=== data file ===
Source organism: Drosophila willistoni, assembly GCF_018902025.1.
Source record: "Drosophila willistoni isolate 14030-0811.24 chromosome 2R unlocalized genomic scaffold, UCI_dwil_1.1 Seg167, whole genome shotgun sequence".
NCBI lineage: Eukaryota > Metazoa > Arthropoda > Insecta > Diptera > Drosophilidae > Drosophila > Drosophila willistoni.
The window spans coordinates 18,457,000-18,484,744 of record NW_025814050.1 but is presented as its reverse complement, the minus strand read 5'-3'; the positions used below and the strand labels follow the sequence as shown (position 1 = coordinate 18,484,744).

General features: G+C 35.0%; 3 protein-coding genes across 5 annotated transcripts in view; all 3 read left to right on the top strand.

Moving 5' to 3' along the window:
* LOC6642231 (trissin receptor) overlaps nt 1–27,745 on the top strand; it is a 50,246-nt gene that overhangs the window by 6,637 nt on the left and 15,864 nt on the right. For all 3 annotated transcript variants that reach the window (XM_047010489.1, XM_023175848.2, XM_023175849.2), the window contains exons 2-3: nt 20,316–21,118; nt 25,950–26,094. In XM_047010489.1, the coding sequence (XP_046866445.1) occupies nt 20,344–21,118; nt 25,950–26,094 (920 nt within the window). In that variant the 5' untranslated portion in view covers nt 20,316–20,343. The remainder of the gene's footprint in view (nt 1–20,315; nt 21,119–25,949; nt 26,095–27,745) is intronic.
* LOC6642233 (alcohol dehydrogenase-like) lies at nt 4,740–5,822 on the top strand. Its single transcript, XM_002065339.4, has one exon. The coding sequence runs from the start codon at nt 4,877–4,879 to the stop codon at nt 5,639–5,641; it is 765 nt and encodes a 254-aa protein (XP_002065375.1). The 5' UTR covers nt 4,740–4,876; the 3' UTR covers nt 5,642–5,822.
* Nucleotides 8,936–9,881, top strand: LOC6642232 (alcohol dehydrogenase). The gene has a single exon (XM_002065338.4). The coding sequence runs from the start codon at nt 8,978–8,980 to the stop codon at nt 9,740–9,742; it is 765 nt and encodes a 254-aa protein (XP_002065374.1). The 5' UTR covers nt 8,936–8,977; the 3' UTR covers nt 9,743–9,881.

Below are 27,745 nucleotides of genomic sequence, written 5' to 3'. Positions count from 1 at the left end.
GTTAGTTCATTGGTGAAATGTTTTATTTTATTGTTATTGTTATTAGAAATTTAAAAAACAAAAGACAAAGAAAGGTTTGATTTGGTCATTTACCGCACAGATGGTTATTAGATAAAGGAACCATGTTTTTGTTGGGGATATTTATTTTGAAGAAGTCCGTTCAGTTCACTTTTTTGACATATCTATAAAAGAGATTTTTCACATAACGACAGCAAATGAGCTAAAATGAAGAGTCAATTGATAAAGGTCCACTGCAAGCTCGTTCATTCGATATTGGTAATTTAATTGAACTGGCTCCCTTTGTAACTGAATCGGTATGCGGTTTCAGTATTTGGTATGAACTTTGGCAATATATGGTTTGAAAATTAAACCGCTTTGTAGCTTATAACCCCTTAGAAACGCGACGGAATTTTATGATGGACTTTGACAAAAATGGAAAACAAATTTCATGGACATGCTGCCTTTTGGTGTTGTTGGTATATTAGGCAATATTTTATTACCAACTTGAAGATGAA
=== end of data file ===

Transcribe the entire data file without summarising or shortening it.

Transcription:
Source organism: Drosophila willistoni, assembly GCF_018902025.1.
Source record: "Drosophila willistoni isolate 14030-0811.24 chromosome 2R unlocalized genomic scaffold, UCI_dwil_1.1 Seg167, whole genome shotgun sequence".
NCBI lineage: Eukaryota > Metazoa > Arthropoda > Insecta > Diptera > Drosophilidae > Drosophila > Drosophila willistoni.
The window spans coordinates 18,457,000-18,484,744 of record NW_025814050.1 but is presented as its reverse complement, the minus strand read 5'-3'; the positions used below and the strand labels follow the sequence as shown (position 1 = coordinate 18,484,744).

General features: G+C 35.0%; 3 protein-coding genes across 5 annotated transcripts in view; all 3 read left to right on the top strand.

Moving 5' to 3' along the window:
* LOC6642231 (trissin receptor) overlaps nt 1–27,745 on the top strand; it is a 50,246-nt gene that overhangs the window by 6,637 nt on the left and 15,864 nt on the right. For all 3 annotated transcript variants that reach the window (XM_047010489.1, XM_023175848.2, XM_023175849.2), the window contains exons 2-3: nt 20,316–21,118; nt 25,950–26,094. In XM_047010489.1, the coding sequence (XP_046866445.1) occupies nt 20,344–21,118; nt 25,950–26,094 (920 nt within the window). In that variant the 5' untranslated portion in view covers nt 20,316–20,343. The remainder of the gene's footprint in view (nt 1–20,315; nt 21,119–25,949; nt 26,095–27,745) is intronic.
* LOC6642233 (alcohol dehydrogenase-like) lies at nt 4,740–5,822 on the top strand. Its single transcript, XM_002065339.4, has one exon. The coding sequence runs from the start codon at nt 4,877–4,879 to the stop codon at nt 5,639–5,641; it is 765 nt and encodes a 254-aa protein (XP_002065375.1). The 5' UTR covers nt 4,740–4,876; the 3' UTR covers nt 5,642–5,822.
* Nucleotides 8,936–9,881, top strand: LOC6642232 (alcohol dehydrogenase). The gene has a single exon (XM_002065338.4). The coding sequence runs from the start codon at nt 8,978–8,980 to the stop codon at nt 9,740–9,742; it is 765 nt and encodes a 254-aa protein (XP_002065374.1). The 5' UTR covers nt 8,936–8,977; the 3' UTR covers nt 9,743–9,881.

Below are 27,745 nucleotides of genomic sequence, written 5' to 3'. Positions count from 1 at the left end.
GTTAGTTCATTGGTGAAATGTTTTATTTTATTGTTATTGTTATTAGAAATTTAAAAAACAAAAGACAAAGAAAGGTTTGATTTGGTCATTTACCGCACAGATGGTTATTAGATAAAGGAACCATGTTTTTGTTGGGGATATTTATTTTGAAGAAGTCCGTTCAGTTCACTTTTTTGACATATCTATAAAAGAGATTTTTCACATAACGACAGCAAATGAGCTAAAATGAAGAGTCAATTGATAAAGGTCCACTGCAAGCTCGTTCATTCGATATTGGTAATTTAATTGAACTGGCTCCCTTTGTAACTGAATCGGTATGCGGTTTCAGTATTTGGTATGAACTTTGGCAATATATGGTTTGAAAATTAAACCGCTTTGTAGCTTATAACCCCTTAGAAACGCGACGGAATTTTATGATGGACTTTGACAAAAATGGAAAACAAATTTCATGGACATGCTGCCTTTTGGTGTTGTTGGTATATTAGGCAATATTTTATTACCAACTTGAAGATGAA